Waypoint Insurance - Risk & Business Magazine Waypoint Insurance Magazine Winter 2017 | Page 26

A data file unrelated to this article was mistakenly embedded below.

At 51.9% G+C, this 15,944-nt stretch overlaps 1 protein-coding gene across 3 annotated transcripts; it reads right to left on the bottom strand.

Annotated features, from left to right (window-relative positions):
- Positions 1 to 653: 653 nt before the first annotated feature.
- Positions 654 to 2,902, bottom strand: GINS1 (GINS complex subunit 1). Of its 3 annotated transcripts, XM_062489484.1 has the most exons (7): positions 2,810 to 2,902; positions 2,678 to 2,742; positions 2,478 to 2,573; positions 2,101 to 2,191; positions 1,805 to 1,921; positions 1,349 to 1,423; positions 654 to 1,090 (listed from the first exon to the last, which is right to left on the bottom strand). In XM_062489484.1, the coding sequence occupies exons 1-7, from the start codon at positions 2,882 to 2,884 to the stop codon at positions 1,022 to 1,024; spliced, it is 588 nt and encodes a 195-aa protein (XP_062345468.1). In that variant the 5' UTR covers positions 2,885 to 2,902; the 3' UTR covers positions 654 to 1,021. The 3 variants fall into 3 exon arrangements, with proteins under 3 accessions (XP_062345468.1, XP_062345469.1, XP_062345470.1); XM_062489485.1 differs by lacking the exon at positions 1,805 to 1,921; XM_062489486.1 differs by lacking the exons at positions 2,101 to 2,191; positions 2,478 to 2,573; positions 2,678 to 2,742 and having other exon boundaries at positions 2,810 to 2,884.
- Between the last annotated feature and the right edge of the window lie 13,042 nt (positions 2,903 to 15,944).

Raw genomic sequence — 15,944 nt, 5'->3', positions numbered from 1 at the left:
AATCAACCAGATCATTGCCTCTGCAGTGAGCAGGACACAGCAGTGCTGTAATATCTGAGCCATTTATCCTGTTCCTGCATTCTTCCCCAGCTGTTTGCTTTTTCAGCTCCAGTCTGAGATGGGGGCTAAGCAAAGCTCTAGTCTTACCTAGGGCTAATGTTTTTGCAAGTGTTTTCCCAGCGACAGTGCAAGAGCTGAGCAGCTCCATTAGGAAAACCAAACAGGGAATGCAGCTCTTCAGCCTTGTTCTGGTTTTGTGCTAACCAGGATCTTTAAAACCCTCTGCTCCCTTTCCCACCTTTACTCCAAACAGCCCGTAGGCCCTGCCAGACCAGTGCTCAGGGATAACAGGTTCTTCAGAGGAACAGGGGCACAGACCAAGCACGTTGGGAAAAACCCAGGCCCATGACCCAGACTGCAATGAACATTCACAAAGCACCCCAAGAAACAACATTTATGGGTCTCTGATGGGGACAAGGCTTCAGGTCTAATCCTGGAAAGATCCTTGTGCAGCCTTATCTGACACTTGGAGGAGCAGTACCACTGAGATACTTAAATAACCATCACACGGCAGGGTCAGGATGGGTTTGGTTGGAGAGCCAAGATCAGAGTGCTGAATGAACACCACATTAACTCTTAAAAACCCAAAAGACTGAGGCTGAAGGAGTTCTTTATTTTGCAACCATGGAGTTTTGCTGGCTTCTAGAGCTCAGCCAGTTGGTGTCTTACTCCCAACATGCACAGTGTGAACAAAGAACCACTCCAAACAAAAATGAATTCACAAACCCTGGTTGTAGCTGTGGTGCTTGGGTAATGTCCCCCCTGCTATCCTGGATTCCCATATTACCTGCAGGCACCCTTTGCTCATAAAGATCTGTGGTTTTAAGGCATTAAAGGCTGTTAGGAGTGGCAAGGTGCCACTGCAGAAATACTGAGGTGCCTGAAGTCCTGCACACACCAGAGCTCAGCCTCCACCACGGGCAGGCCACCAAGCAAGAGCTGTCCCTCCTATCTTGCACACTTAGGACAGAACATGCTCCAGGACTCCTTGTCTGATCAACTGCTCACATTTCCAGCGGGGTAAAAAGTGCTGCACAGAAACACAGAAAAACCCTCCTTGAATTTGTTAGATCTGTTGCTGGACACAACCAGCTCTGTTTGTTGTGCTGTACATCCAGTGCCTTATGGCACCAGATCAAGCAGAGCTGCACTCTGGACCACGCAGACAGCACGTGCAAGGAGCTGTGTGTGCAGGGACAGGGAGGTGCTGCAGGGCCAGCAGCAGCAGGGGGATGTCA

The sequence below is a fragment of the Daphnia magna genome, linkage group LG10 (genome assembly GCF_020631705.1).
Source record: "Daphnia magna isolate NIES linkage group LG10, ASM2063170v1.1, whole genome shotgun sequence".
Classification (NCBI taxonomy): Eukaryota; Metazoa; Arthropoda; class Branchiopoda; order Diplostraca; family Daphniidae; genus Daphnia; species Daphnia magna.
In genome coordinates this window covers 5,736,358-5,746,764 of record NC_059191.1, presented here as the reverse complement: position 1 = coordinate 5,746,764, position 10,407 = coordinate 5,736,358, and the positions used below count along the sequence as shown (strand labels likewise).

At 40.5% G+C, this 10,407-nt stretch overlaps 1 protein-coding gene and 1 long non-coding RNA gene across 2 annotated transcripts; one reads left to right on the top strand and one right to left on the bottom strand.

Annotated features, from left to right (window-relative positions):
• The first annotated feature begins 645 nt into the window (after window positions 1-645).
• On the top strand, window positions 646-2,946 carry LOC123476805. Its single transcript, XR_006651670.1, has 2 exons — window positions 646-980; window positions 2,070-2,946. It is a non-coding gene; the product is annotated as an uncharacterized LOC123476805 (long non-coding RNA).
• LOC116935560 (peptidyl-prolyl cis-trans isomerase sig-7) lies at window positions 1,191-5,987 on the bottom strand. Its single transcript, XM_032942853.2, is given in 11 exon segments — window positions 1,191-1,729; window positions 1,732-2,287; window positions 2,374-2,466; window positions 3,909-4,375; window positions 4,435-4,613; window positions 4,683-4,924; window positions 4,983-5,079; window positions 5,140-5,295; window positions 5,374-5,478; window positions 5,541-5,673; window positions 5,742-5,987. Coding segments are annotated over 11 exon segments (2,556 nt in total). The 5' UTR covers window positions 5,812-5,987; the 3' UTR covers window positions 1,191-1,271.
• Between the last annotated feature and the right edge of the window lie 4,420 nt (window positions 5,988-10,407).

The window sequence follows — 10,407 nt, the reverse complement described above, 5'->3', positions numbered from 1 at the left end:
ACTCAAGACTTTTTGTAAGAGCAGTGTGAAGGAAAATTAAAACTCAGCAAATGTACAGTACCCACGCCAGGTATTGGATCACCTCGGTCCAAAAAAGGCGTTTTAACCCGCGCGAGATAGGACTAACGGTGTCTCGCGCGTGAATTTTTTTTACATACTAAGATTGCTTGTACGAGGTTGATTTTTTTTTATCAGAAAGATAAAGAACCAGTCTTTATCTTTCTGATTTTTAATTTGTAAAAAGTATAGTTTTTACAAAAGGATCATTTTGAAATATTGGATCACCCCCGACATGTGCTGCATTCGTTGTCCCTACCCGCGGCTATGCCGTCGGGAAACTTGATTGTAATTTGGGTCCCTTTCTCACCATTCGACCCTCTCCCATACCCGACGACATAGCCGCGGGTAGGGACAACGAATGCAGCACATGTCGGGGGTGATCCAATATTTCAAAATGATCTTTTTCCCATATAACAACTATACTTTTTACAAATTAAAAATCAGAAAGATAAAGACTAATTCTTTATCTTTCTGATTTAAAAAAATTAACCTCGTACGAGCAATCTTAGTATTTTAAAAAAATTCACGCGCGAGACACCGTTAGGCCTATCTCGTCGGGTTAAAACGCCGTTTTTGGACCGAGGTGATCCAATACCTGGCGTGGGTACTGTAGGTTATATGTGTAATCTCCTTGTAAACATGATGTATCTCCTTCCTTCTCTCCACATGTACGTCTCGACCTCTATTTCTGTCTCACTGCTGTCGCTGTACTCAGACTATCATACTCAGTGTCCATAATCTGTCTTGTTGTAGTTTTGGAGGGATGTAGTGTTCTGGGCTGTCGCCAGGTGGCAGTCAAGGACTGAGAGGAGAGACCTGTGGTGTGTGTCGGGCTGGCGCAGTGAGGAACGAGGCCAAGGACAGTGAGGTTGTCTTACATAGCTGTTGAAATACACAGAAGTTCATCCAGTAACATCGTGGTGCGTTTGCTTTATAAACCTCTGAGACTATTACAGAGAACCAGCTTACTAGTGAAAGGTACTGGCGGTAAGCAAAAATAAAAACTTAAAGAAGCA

THE INDEPENDENT CONTRACTOR BY: jennifer ADAMS BRANCH MANAGER, WAYPOINT INSURANCE The New Age Of Employment: The Independent Contractor B usinesses are changing the way they look at employees. The flexibility of hiring an independent contractor has become very attractive for both the business and the contractor. Many contractors prefer to work independently, carefully selecting short-term contracts that work into their lifestyle, and organizations like the flexibility and simplicity of contractors. It’s a winning combination for both. There are, however, some challenges that accompany this arrangement from a legal and insurance perspective. This style of working relationship can cause lawyers and human resources managers a lot of grief when it comes to the law. In the event an independent contractor is sued for causing third-party bodily injury or property damage while working for a business, the contractor may not be able to pay the legal fees and damages awarded without adequate insurance in place. Professional Liability Insurance is a necessity for many industries such as wellness clinics, tech firms, and design and architectural organizations. A Professional Liability Insurance Policy does not extend to protect contractors, 26 leaving a legal gap for the organization and the contractor. The failure to deliver work on time, fulfill scope of requirements, or even the failure to meet professional standards are all common professional errors a contractor may be exposed to. Sometimes the lines of contractor and employee become blurred, and as a result, there are many other legal considerations that are worth mentioning such as workplace safety and wrongful dismissal. A contractor who is injured or terminated and who believes he or she was an employee and not an independent contractor can create a legal nightmare. There are important considerations to ponder when hiring contracted staff. In order to protect the business from legal ambiguity and to lessen the confusion as to whether someone is a contractor or an employee, here are a few simple steps you can take to lessen the risk: 1) Hire a lawyer to write the work contract. 2) All verbal and written communications must be clear and distinguish between employee and independent contractor. 3) Request the contractor’s GST/HST number. 4) Make sure contractors are aware that no income tax, EI, or CPP will be deducted from their pay. 5) Contractors should submit an invoice for work provided on a regular basis and as agreed between the business and contractor. 6) Request that contractors provide a certificate of insurance proving liability insurance coverage is in place and that they have added the business as an additional insured to protect both parties. Transfer of risk is more important than ever before, but if you know the risk and do your due diligence to protect yourself, an independent contractor might be the business solution you’ve been seeking. + Jennifer Adams recently joined Waypoint Insurance as the branch manager of our new Marine Drive office in North Vancouver. With an insurance background spanning Canada and the UK, Jennifer brings a global business perspective and outlook to her client’s insurance needs. Contact Jennifer, or any one of our Insurance Specialists at 310-8442 or visit us online at waypointinsurance.ca